NEW YORK (AP) – Jocelyne Jeannot graced the steps of St. Patrick’s Cathedral on Sunday, one hand steadying the fantasia of butterflies perched on her head, the other passing out cards with her e-mail address.

“The base is actually a laundry basket,” she said of her creation, one of dozens of whimsical, elaborate hats on display at the Easter Parade.

A tradition that dates back more than 100 years, the Easter Parade was originally a chance for prosperous New Yorkers to strut their finery after attending services at one of the churches on Fifth Avenue. It was immortalized in the 1948 movie “Easter Parade” starring Judy Garland and Fred Astaire.

Artist Michael Bonfiglio was using Sunday’s parade to launch a project consisting of covering a range of surfaces with dots of brightly colored acrylic paint. He distributed 700 handmade dot pins while dressed in a dot-covered suit and bunny ears.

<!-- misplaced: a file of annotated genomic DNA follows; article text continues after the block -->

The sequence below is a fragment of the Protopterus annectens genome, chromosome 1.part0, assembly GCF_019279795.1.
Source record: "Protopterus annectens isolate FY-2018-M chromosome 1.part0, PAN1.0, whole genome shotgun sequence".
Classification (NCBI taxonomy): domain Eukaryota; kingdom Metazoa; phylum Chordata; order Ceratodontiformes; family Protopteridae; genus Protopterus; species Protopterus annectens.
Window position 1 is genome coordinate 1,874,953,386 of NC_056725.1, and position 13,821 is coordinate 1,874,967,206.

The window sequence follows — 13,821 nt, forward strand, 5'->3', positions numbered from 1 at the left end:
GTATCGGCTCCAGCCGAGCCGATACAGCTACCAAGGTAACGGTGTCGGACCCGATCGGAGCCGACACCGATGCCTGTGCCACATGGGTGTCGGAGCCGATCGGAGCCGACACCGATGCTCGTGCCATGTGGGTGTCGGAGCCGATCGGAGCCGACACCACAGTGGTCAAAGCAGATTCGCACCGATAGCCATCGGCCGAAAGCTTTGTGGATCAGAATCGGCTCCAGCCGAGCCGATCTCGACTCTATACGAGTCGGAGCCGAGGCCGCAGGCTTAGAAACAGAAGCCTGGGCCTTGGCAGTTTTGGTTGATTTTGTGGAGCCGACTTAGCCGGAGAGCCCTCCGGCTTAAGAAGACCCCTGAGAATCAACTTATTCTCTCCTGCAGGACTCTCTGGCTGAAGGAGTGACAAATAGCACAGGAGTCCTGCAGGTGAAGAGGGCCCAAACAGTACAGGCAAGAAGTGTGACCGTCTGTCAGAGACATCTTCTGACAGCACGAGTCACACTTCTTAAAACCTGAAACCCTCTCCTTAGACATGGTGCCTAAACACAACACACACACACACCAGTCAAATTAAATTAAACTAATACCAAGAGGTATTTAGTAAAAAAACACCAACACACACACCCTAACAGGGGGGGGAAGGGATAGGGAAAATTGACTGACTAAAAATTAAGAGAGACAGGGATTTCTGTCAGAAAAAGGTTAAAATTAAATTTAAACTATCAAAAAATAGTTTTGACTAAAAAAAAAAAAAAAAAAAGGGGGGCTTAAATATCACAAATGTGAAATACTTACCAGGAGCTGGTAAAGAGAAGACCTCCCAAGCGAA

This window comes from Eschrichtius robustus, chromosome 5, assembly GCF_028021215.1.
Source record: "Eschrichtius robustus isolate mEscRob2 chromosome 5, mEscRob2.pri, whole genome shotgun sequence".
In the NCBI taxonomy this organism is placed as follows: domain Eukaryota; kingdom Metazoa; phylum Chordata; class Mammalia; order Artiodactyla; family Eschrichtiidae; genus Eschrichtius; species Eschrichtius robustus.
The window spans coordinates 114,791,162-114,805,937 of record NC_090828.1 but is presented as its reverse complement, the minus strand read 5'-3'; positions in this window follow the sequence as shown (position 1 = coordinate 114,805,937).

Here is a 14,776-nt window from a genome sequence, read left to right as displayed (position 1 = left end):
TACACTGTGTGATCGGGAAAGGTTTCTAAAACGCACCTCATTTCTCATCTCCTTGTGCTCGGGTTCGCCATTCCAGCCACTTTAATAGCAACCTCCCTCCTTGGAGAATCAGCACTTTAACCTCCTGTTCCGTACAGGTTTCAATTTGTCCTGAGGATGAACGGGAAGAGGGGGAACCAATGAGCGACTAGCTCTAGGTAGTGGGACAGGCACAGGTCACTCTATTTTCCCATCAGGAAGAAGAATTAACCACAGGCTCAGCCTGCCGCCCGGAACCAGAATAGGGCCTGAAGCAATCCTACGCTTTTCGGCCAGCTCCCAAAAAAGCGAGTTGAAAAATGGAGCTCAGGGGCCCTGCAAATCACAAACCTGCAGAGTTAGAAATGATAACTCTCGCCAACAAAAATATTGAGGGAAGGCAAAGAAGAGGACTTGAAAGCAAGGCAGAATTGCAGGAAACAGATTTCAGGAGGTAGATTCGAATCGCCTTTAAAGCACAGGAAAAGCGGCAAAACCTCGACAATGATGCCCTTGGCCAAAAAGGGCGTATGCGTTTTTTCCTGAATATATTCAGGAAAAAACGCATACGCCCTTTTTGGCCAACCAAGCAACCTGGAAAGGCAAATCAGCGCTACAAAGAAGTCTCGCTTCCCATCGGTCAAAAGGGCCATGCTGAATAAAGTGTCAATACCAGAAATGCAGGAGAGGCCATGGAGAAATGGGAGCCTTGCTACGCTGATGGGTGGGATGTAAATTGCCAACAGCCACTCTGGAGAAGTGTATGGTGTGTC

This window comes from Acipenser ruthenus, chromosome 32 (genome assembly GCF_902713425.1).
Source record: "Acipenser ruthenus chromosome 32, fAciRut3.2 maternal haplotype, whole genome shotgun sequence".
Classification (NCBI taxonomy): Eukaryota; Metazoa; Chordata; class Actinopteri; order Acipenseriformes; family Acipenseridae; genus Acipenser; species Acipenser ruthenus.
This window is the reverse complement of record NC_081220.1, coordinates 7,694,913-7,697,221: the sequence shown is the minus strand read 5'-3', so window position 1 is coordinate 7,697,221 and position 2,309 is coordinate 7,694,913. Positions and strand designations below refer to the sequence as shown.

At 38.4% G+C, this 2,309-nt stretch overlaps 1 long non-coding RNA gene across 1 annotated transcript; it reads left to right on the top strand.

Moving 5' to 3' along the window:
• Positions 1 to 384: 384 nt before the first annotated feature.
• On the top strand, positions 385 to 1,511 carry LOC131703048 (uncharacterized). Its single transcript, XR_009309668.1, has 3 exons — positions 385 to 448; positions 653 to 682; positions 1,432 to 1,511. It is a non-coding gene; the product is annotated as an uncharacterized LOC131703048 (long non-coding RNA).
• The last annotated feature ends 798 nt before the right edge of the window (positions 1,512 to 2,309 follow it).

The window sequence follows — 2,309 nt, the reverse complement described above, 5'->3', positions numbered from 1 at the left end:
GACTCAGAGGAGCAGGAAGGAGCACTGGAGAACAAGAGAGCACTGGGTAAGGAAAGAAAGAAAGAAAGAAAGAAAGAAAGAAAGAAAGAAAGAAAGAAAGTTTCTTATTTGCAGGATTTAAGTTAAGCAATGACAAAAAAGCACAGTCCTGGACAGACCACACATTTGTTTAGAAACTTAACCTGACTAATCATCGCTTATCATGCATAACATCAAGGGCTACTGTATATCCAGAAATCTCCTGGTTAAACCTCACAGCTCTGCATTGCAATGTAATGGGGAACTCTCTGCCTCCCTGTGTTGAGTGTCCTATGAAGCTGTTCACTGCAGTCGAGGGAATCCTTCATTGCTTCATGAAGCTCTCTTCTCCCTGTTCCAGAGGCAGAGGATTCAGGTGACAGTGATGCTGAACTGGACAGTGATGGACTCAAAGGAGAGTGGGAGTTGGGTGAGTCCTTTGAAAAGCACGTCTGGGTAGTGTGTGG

“I love dots,” he said. “And I love to promote them and promote the energy they create.”

Hat wearers were vastly outnumbered by photo-snapping tourists speaking a Babel of languages.

“It’s fun, people from all different countries taking your picture,” said Maria Campanella, who was wearing the Macy’s flower show on her head. (She did “The Last Supper” last year.) “You feel like a supermodel.”

Some spectators had been under the impression that the event was an actual parade, rather than people milling around with bunnies and chicks or the Coney Island Cyclone on their heads.

“We asked a policeman,” said Mieke Wellemans of Antwerp, Belgium, “and he told us this was it.”


Only subscribers are eligible to post comments. Please subscribe or to participate in the conversation. Here’s why.

Use the form below to reset your password. When you've submitted your account email, we will send an email with a reset code.